When you work remotely, chances are you’re working from home or in a local shared office space. Anyone who’s experienced London in rush hour knows that commuting can be long and stressful – putting you in a bad mood before you even reach the office.
2. It doesn’t matter where you live
Live in the middle of nowhere? Touring around the world? As long as you have a decent WiFi connection and a laptop (or even a phone) you can stay connected with colleagues and clients from anywhere.
3. Fit work around your home life
Remote working provides better flexibility. It often allows you to work during the hours that are better suited to you, giving better work-life balance.
4. Less distracted workspace
When you work remotely you have more opportunity to focus on your tasks without the potential interruptions from your colleagues.
5. Meet with purpose
When the team does need a face-to-face meeting, or when you have a conference call, it’s more likely to be organised, focused and beneficial because it takes more to get everyone in the same place at once.
For the company
6. Lower overheads
By ditching the swanky city office you can focus more money on campaigns, clients and employees.
7. Can pass on the savings to clients
You can offer better deals to your clients because you don’t need to cover the cost of your offices.
8. Increased productivity
Many studies have shown (and remote workers will tell you) that by working in a dedicated space at a time that suits them, they are able to be much more productive than in an office environment.
9. Happier and more motivated employees
Your employees are able to have a good work-life balance and spend more time on the things outside of work that matter to them.
“For me, remote working was an obvious choice. I’d moved out of London (the location of Babel’s HQ) to Cardiff, and had the support from my bosses and team, so swapped the long commute for a far richer lifestyle. I’ve cut down a twice-daily hour-and-a-half door-to-door slog to a stroll of about 20 seconds (30 on a slow day), and I have far more time to pursue other hobbies, whether that’s writing, cycling (slowly), cooking, or tending to my bonsai tree. From a professional perspective, I find I can concentrate more on longer-lead activities, and have learnt to be more organised with myself and with communicating with members of my teams. It’s also far easier than before to switch off from work, which helps with the quality of work I produce, as I’m a lot more rested. It’s the best choice I’ve made.”
“I work remotely for the Meatsnacks Group who make Wild West Beef `Jerky and Cruga Biltong as their part time marketing manager. With the head office in Milton Keynes, remote working has allowed me to remain based in the Highlands of Scotland with my family. Giving me the quality of life that I want to lead by being close to the mountains, along with working for a company that is selling its products internationally.
Remote working means I can be at home for my children but also close to an airport to be able to travel worldwide for meetings and events. It is the best of all worlds.”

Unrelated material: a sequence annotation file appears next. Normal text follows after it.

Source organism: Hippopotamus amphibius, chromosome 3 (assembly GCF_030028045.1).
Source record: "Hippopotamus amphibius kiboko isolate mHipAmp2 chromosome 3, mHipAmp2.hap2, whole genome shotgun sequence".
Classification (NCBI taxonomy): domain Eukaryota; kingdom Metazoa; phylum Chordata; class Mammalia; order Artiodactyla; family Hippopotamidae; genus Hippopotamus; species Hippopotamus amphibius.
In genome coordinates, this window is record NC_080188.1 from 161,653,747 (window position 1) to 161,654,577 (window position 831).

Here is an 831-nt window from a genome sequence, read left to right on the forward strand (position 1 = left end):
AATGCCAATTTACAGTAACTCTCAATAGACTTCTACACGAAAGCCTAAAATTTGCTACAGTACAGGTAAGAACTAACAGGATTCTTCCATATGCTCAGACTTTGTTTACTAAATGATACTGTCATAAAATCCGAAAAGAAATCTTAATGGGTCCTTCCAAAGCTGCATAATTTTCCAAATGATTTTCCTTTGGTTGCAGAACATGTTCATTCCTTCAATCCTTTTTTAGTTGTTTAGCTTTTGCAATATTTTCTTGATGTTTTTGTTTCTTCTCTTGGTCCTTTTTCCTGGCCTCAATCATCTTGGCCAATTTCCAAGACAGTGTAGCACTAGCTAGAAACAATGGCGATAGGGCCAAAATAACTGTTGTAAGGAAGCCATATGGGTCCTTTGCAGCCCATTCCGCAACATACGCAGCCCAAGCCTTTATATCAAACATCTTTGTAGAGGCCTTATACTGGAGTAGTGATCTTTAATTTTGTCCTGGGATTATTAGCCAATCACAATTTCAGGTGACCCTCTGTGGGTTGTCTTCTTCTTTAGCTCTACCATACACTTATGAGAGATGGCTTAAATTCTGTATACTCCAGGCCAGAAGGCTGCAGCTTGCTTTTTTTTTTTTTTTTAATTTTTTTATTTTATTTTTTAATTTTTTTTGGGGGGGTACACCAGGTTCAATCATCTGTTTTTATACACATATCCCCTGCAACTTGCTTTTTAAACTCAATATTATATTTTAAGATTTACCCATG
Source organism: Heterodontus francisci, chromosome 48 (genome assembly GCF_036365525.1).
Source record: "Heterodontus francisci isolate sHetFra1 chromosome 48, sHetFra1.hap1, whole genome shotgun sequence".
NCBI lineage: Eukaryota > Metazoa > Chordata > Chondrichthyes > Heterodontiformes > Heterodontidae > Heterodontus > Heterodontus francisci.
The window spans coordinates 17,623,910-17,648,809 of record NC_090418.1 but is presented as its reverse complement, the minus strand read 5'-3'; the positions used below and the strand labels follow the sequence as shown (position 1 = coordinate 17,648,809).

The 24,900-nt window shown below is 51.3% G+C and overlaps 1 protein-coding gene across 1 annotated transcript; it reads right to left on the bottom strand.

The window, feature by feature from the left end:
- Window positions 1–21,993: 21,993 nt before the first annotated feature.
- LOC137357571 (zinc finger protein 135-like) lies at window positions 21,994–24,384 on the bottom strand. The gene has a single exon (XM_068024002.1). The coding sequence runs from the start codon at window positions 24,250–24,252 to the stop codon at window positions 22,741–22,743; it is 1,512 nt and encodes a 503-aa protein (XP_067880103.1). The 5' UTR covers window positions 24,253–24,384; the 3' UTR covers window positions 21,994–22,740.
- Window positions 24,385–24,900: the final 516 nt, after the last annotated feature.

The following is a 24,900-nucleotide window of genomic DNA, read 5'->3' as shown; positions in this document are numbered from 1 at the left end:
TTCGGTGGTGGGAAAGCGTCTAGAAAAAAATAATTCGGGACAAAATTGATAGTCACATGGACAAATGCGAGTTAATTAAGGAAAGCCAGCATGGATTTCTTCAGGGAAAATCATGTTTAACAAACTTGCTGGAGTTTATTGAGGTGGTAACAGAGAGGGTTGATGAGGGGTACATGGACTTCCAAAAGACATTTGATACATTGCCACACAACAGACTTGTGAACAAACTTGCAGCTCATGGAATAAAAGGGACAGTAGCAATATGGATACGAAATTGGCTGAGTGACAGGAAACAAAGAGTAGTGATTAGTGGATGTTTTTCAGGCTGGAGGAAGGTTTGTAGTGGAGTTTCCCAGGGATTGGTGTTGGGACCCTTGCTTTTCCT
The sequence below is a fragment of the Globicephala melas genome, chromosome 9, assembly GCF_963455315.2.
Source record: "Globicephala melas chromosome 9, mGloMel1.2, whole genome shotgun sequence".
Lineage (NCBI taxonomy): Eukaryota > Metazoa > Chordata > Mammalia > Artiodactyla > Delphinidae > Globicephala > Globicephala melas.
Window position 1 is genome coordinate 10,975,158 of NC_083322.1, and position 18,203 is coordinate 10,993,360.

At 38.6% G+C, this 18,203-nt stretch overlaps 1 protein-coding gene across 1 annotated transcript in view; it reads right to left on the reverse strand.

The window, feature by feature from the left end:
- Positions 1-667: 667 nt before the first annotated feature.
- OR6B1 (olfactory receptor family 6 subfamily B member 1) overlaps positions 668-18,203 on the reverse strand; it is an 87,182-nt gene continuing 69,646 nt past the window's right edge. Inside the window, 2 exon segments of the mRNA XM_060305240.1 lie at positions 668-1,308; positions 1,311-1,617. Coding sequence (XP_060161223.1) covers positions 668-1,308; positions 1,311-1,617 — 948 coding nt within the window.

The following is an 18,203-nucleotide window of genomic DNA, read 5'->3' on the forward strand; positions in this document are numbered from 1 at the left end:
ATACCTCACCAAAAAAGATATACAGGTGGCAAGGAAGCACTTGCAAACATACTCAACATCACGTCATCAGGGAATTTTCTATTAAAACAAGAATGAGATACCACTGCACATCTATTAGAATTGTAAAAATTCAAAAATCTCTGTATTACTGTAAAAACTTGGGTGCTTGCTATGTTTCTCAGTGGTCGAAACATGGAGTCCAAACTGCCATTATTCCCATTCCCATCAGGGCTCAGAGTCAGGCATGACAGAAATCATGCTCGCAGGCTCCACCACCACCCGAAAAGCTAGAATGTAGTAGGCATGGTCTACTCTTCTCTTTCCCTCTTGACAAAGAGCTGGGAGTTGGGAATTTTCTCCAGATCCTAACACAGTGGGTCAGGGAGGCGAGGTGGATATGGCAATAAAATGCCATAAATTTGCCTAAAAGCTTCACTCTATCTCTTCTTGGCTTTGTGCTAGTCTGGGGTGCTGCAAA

Louisa Magnussen, Content and Social Media Manager, Onyx
“At Onyx Media and Communications, we can all work both flexibly and remotely. If it wasn’t for this fact I probably wouldn’t be working at all. I sometimes suffer from severe anxiety and it can stop me leaving the house. In the past, I have had to leave jobs because I couldn’t cope with the typical office environment. I prefer to work on my own and can feel self-conscious working in front of other people. Working from home means that I don’t have to cope with this and am ultimately far more productive.
At Onyx, I can work when it suits me from where it suits me. If I’m having a difficult day I can change my timetable and as long as I get my work done, to a high standard, my boss Anne Cantelo is happy. Working remotely and flexibly has improved my confidence, reduced my anxiety and proven to me that I am well enough to work.”
“January, 2012. The chill wind drove right through my coat as I stood waiting for a train, a gruelling commute ahead. Others day I would spend three hours at a time in the car, in the dark and pouring rain, staring glumly at huge queues of red lights! I wanted more. I wanted time with my partner, I wanted to have children, and I wanted to enjoy having children.
Fast forward 6 years and things are very different. I took the plunge, and now work from home most days of the week. I have two gorgeous children – and, more than that, I actually have time to spend with them. I’ve also removed hours of commuting.
I do still travel, and usually meet up with my team for in-person meetings and one to ones at least once a month. I find this is vital for team spirit – some things are just not communicated as well via the phone and digital meetings! But that’s two days away from home instead of an extra four hours a day.
Not everything is perfect, of course. Remote working can lead to feelings of, well, remoteness. But at the end of the day, I wouldn’t change it for the world.”
Do you work remotely and have anything to add? Let us know in the comments section below.